Brazil's Environmentally Effective Use of Electricity Essay

745 Words3 Pages
Brazil is the third largest consumer of electricity in the Western Hemisphere and the ninth largest in the world. In 2011, of the 531 trillion watt hours of electric power generated, hydropower accounted for 424 trillion watt hours, approximately a staggering 80%. Brazil undoubtedly has extremely high reliance on hydropower. However, due to the large size of hydroelectric dams, the construction of dams lowering biodiversity in the Amazon Rainforest, and the unstable climate of Brazil, the hydroelectric power across Brazil is environmentally ineffective. Brazil, a newly-industrializing country, is desperate to catch up to the economic development of highly-industrialized countries, for example United States and Canada. The energy ministry…show more content…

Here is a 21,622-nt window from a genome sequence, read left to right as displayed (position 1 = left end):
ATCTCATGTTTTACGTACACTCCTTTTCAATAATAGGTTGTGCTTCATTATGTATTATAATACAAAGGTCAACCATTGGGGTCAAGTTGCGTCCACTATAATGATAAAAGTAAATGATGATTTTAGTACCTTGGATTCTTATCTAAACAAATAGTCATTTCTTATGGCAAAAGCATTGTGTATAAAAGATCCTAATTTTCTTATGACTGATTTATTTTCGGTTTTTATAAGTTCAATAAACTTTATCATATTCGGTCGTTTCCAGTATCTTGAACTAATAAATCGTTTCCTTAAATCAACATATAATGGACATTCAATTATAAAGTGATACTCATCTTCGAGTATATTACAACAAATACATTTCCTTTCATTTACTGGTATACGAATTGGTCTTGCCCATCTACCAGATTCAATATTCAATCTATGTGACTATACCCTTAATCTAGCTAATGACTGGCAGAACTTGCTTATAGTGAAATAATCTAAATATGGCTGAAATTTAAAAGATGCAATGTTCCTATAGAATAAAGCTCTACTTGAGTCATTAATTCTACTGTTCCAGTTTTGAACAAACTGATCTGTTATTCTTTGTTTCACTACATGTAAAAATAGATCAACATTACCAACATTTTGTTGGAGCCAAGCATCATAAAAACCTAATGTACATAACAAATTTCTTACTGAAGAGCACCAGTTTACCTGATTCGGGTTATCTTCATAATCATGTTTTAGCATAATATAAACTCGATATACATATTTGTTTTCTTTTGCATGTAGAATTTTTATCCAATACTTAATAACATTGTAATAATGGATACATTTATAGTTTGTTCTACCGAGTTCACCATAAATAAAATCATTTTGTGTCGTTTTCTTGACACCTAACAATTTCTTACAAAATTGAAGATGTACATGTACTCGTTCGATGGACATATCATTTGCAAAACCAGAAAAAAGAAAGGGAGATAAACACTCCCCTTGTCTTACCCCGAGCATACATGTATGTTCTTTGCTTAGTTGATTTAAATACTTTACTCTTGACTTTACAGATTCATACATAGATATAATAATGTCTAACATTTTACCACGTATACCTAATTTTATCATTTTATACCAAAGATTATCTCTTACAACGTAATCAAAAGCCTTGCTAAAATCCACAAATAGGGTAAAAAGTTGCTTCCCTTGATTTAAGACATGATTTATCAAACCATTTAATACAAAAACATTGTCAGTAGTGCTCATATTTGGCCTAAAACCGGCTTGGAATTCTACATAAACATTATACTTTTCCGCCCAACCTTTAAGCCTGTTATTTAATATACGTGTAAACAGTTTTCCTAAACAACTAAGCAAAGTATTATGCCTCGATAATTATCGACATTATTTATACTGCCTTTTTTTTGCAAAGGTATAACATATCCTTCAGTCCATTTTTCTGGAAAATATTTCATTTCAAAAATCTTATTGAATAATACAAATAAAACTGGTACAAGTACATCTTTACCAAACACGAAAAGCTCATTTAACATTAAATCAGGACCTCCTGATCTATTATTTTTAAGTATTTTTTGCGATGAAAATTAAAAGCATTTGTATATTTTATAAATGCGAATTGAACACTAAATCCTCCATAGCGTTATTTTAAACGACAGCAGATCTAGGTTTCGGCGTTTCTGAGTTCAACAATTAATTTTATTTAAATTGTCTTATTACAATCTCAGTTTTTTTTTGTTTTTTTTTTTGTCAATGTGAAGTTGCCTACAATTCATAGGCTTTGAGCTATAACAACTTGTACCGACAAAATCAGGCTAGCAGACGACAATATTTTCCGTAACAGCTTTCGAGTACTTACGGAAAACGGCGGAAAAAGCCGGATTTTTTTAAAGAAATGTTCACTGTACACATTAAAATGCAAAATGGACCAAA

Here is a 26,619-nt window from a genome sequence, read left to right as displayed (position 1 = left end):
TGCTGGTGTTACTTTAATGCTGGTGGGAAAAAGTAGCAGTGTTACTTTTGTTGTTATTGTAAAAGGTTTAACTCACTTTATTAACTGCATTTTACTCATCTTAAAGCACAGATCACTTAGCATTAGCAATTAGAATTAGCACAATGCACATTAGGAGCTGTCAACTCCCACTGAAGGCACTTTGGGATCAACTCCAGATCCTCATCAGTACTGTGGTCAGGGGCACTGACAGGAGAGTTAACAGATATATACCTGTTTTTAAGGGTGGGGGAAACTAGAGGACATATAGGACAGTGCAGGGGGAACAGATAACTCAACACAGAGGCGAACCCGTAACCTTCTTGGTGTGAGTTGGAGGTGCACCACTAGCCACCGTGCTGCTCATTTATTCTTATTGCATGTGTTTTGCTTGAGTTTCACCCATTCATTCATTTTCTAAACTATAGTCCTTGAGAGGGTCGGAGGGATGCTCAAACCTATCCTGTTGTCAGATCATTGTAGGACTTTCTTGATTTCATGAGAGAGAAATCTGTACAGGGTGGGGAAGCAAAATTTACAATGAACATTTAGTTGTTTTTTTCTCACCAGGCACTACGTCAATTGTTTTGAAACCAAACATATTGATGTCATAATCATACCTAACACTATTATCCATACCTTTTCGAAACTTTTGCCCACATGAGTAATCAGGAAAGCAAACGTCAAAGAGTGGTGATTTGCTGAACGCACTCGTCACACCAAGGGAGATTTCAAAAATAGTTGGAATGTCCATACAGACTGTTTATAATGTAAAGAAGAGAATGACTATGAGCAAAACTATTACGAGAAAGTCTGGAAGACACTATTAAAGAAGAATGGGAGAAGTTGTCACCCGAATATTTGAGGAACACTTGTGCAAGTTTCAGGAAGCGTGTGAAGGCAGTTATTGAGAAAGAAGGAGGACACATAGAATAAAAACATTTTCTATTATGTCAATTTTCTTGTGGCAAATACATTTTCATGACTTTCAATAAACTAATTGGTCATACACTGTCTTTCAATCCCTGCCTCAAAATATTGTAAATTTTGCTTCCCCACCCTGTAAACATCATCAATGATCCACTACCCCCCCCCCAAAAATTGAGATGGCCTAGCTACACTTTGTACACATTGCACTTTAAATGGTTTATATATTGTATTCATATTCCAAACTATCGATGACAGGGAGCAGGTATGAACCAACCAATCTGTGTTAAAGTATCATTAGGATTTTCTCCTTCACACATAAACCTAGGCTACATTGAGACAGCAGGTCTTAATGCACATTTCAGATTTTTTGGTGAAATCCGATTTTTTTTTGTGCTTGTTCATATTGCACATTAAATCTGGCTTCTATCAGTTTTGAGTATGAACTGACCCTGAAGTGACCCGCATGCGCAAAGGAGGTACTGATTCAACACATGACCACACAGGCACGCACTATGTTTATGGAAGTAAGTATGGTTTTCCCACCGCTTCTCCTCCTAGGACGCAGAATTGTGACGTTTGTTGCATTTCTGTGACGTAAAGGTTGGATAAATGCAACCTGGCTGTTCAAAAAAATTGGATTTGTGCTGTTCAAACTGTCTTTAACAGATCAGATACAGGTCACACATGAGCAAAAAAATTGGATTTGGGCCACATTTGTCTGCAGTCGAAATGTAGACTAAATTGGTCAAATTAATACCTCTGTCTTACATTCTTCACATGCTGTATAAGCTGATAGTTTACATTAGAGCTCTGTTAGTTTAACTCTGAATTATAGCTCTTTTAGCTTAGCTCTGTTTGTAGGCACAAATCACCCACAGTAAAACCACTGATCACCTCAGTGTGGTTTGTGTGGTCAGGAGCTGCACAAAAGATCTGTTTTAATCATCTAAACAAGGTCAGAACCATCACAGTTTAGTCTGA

Brazil is the third largest consumer of electricity in the Western Hemisphere and the ninth largest in the world. In 2011, of the 531 trillion watt hours of electric power generated, hydropower accounted for 424 trillion watt hours, approximately a staggering 80%. Brazil undoubtedly has extremely high reliance on hydropower. However, due to the large size of hydroelectric dams, the construction of dams lowering biodiversity in the Amazon Rainforest, and the unstable climate of Brazil, the hydroelectric power across Brazil is environmentally ineffective. Brazil, a newly-industrializing country, is desperate to catch up to the economic development of highly-industrialized countries, for example United States and Canada. The energy ministry has projected the Brazilian economy to expand by 63% between the 2013 and 2021. To become a modern world-class economy with higher efficiency, an abundant amount of energy must be supplied for assembly lines, refineries and office towers. While other countries such as China heavily rely on fossil fuels, for example coal to generate electricity to meet the high demands of the rapidly growing population, Brazil has chiefly relied on hydroelectric power. To cope the growing population’s energy demands, 34 colossal dams will be constructed between 2013 to 2021 in an effort to increase Brazil’s energy production by over 50%. Rivers are being diverted and roads are being paved to create space for these massive dams. Canals and channels are being
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